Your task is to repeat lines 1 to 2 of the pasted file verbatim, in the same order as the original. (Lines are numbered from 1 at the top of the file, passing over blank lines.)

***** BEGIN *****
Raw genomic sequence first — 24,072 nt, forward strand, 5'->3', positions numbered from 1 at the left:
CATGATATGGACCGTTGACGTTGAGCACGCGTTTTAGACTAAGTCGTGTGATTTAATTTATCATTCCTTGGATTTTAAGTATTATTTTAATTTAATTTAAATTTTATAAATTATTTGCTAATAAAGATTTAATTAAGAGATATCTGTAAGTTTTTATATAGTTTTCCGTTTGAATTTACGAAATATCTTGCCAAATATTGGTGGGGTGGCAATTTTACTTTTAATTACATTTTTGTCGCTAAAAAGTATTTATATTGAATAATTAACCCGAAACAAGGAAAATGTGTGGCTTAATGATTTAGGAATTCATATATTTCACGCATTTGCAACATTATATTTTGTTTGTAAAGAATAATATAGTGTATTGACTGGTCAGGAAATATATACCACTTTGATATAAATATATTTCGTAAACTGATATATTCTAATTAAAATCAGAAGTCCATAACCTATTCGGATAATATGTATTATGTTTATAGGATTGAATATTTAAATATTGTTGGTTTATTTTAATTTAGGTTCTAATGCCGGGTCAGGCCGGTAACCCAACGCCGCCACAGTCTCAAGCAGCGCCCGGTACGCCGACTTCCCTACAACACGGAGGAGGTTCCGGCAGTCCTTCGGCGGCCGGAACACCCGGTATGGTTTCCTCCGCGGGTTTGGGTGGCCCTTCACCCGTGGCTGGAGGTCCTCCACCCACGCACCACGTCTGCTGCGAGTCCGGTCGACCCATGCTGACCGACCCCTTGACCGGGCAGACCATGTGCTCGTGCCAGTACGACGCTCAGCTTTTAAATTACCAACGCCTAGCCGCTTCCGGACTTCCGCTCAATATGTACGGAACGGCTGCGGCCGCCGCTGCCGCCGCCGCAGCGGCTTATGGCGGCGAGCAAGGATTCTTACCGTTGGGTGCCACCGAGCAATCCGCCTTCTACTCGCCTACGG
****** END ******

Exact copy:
Raw genomic sequence first — 24,072 nt, forward strand, 5'->3', positions numbered from 1 at the left:
CATGATATGGACCGTTGACGTTGAGCACGCGTTTTAGACTAAGTCGTGTGATTTAATTTATCATTCCTTGGATTTTAAGTATTATTTTAATTTAATTTAAATTTTATAAATTATTTGCTAATAAAGATTTAATTAAGAGATATCTGTAAGTTTTTATATAGTTTTCCGTTTGAATTTACGAAATATCTTGCCAAATATTGGTGGGGTGGCAATTTTACTTTTAATTACATTTTTGTCGCTAAAAAGTATTTATATTGAATAATTAACCCGAAACAAGGAAAATGTGTGGCTTAATGATTTAGGAATTCATATATTTCACGCATTTGCAACATTATATTTTGTTTGTAAAGAATAATATAGTGTATTGACTGGTCAGGAAATATATACCACTTTGATATAAATATATTTCGTAAACTGATATATTCTAATTAAAATCAGAAGTCCATAACCTATTCGGATAATATGTATTATGTTTATAGGATTGAATATTTAAATATTGTTGGTTTATTTTAATTTAGGTTCTAATGCCGGGTCAGGCCGGTAACCCAACGCCGCCACAGTCTCAAGCAGCGCCCGGTACGCCGACTTCCCTACAACACGGAGGAGGTTCCGGCAGTCCTTCGGCGGCCGGAACACCCGGTATGGTTTCCTCCGCGGGTTTGGGTGGCCCTTCACCCGTGGCTGGAGGTCCTCCACCCACGCACCACGTCTGCTGCGAGTCCGGTCGACCCATGCTGACCGACCCCTTGACCGGGCAGACCATGTGCTCGTGCCAGTACGACGCTCAGCTTTTAAATTACCAACGCCTAGCCGCTTCCGGACTTCCGCTCAATATGTACGGAACGGCTGCGGCCGCCGCTGCCGCCGCCGCAGCGGCTTATGGCGGCGAGCAAGGATTCTTACCGTTGGGTGCCACCGAGCAATCCGCCTTCTACTCGCCTACGG